Here be dragons

I really hadn’t planned to do a detailed post today, since so much other stuff is taking up the front burners (I won’t bother to elaborate), but the natural developments outside are so spectacular that I have no choice but to share them with you. We’ve been back up at our cabin for two days now, and they have been spectacular, weather-wise, with not only pleasant temperatures, but also practically no wind: The lake has been like a mirror, and the conditions are ideal for our favorite early-summer event, the hatching into adulthood of our fiercest mosquito predators, the locally-legendary Dragonhunters (Hagenius brevistylus). As I walk what we call the deer path, the long-worn path along the shore of the lake, in mid-morning, I am able to see dozens of emerging adults within as many steps. Dragonhunter nymph 10745They are our largest dragonflies, averaging 3.5 inches in length, and we welcome them with open arms. The nymphs climb onto the shore and continue to climb until they find a Dragonhunter 10743structure to settle on to await the drying-out of their exoskeleton, which splits to allow the Dragonhunter 10778adult to emerge, expand, and develop. The process, once a suitable perch is found, takes Dragonhunter 10779several hours until the end-stage Dragonhunter is ready to make its first tentative flight. Dragonhunter 10780Sometimes they go out across the water before they gain strength and agility, and land on the surface, ready prey for cruising fish, and we always watch for these and rescue as many Dragonhunter 10758as we can, carefully relocating them to new perches where they can dry out and rest until they’re stronger. The miracle of metamorphosis is clearly seen in the transition from the Dragonhunter 10767drab, mud-colored, ungainly, and homely nymph to the elegant and amazingly-agile adult. It’s a process that I will always love to follow.

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About krikitarts

Welcome to Krikit Arts! I'm a veterinarian; photographer; finger-style guitarist, composer, instructor, and singer/songwriter; fisherman; and fly-tyer. Please enjoy--and please respect my full rights to all photos on this Website!
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22 Responses to Here be dragons

  1. Oh Gary, this is one of the most fabulous series of nature photos you have ever done!! I have never witnessed the metamorphosis of a dragonfly before, and your pictures are incredibly clear and detailed. I’m so glad you took the time to share this with us, and I love any predator of the mosquito since mosquitos find me particularly tasty LOL.

  2. Winnie Hurd says:

    Fascinating! I can’t wait to show this series of photos to my grandkids!

    • krikitarts says:

      I’d like to know what they think of them!

      • Winnie Hurd says:

        Well, Alannah (5) is the one who likes creatures. She was unimpressed by the dragonfly development because she already saw it on Wild Kratts (PBS show). However, she was thrilled with your many spider photos and particularly liked the wolf spider. She also shared that she thinks you take very good pictures!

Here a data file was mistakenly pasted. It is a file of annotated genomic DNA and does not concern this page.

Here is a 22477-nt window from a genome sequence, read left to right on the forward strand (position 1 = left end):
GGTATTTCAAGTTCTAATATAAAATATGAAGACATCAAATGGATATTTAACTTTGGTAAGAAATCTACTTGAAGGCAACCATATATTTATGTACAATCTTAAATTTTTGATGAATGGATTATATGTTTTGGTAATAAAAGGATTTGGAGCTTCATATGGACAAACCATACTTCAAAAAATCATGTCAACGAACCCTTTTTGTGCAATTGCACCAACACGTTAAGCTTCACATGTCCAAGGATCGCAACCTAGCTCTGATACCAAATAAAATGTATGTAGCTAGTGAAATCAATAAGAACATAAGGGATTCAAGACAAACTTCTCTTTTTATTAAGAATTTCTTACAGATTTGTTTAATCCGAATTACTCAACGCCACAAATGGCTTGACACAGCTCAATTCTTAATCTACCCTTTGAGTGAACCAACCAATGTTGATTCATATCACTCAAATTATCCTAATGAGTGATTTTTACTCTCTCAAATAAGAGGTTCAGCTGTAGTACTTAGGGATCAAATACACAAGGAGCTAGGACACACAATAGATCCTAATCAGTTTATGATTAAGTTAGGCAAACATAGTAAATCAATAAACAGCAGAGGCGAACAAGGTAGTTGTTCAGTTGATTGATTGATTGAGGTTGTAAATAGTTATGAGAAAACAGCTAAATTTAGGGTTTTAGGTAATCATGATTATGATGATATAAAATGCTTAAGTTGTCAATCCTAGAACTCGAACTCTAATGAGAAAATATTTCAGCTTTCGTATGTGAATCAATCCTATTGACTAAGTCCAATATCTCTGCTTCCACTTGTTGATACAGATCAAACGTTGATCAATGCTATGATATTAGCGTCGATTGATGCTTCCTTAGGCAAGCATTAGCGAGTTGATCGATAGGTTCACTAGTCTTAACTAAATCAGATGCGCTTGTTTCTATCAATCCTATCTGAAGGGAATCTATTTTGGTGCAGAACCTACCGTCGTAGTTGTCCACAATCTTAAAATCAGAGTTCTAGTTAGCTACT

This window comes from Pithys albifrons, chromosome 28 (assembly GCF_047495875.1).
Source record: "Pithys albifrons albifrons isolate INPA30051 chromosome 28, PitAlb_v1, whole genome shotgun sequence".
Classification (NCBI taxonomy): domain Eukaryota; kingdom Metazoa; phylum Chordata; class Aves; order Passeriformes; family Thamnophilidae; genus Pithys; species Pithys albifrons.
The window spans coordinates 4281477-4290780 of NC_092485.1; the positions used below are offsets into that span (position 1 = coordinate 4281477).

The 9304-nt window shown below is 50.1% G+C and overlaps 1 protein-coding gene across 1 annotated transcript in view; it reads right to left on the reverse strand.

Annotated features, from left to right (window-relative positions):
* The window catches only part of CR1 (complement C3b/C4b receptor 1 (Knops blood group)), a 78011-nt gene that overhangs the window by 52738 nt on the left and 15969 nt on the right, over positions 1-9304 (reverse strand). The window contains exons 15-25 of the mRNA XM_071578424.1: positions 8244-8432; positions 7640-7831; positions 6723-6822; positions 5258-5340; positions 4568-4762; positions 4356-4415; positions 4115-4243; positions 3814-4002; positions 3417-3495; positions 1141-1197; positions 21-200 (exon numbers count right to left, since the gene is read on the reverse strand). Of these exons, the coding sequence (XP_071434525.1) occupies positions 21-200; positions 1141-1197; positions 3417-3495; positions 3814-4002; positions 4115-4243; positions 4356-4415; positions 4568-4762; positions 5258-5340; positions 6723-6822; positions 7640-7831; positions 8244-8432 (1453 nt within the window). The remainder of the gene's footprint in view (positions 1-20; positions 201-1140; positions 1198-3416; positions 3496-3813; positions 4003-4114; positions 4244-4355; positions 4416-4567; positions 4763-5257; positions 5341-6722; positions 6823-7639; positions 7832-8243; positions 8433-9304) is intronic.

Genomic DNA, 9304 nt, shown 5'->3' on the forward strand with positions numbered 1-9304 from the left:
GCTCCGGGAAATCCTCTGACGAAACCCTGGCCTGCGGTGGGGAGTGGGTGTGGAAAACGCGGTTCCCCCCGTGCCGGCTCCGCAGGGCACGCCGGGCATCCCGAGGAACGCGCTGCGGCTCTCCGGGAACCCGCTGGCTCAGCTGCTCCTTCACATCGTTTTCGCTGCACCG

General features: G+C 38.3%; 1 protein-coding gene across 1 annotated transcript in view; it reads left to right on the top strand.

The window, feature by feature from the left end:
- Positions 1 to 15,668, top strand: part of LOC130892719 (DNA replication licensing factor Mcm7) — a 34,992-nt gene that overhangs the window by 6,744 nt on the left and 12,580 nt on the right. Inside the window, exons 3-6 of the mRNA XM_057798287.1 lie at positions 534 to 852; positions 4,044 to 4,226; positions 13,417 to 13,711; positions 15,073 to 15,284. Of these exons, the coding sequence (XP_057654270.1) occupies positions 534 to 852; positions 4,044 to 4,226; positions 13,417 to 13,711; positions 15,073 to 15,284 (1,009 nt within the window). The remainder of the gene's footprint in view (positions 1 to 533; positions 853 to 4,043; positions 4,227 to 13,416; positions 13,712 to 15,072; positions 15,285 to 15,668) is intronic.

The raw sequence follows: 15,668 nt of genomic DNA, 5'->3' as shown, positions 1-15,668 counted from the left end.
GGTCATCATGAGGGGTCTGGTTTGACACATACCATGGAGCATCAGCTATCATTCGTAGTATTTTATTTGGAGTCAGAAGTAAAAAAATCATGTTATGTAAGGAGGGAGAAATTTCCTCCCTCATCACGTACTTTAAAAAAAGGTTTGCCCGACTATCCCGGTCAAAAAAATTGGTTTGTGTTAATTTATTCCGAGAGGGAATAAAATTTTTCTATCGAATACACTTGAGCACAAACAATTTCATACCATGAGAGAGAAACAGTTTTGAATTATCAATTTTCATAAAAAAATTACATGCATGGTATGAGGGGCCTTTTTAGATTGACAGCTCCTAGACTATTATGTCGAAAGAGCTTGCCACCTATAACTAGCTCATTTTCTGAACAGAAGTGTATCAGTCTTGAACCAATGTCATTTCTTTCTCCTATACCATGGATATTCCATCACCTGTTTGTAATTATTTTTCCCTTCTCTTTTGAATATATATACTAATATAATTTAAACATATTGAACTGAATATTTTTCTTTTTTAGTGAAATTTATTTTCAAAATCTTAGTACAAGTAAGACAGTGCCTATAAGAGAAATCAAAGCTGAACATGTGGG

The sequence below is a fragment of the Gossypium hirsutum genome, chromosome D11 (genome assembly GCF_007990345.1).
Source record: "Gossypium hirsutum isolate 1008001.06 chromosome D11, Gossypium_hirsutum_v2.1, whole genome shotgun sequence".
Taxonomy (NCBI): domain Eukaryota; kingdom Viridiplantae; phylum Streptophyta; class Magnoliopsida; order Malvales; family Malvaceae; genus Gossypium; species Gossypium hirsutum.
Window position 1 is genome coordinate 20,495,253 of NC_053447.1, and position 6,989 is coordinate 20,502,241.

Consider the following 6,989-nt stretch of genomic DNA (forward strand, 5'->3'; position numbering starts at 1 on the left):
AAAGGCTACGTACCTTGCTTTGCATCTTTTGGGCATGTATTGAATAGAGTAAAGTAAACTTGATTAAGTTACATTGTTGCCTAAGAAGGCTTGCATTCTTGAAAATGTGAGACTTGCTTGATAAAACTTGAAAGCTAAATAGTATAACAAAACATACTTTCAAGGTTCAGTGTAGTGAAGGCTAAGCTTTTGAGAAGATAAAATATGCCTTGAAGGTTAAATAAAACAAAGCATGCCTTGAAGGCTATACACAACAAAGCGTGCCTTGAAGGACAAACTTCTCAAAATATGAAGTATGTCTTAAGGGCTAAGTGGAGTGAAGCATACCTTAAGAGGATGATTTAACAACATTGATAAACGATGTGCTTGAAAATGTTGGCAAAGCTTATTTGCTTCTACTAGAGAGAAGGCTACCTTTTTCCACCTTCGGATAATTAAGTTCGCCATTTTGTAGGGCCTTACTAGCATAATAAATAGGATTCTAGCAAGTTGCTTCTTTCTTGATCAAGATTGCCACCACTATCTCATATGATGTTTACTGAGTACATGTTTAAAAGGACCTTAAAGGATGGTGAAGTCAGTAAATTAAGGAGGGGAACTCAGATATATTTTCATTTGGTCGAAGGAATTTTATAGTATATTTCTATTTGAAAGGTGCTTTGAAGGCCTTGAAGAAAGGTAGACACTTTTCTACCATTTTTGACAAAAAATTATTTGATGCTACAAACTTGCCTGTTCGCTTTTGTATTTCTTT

• krikitarts says:

        Thanks for the follow-up report. Compliments from kids are very special!

  3. Mike Powell says:

    Great series of shots, Gary. I’ve never seen the whole process laid out like this. I understand the transformation, but seeing it like this is breathtaking, the more so because the Dragonhunter is on the short list of dragonflies that I really want to see.

    • krikitarts says:

      I was just reading that they are on many enthusiasts’ short lists, and here you are to back up that statement. The empty nymph husks are really impressive and they’re everywhere. I could easily send you a few if you wish, eh? Ha! Genius!

      • Mike Powell says:

        Thanks for the offer, Gary. Half of the thrill is in the hunt, so I’ll be off in search of the dragonhunter in my area. It’s cool that you are in a location that is a breeding ground for them.

  4. These are an amazing series of photos. Incredible.

  5. Vicki says:

    Excellent photos.
    Fascinating to see the dragonflies emerge in this series. I’m sure I’m not the only one who has never watched this event.
    Thanks for sharing.

  6. Great series of shots, Gary. Seeing the metamorphosis of a creature is so awe inspiring.

  7. cindy knoke says:

    Yes. I love to watch metamorphoisis too. Tadpoles caught in streams as a child, watching the eating of the tail, the first expression of front legs, the movement from water to land.
    Or monarch butterflies cocoons, I bought for the kids, watching that first,unfolding of damp wings. And then releasing them and letting them fly.
    Something holy about this.
    Your photos are remarkable.

    • krikitarts says:

      I found a large caterpillar when I was a boy of twelve or so and put it in a jar. It formed a huge cocoon and I kept it through the winter in the garage. When it hatched in the spring, it had changed into a perfect, gorgeous polyphemus moth. That was one of the events that helped to kindle my love of the natural world. Thanks so much, Cindy!

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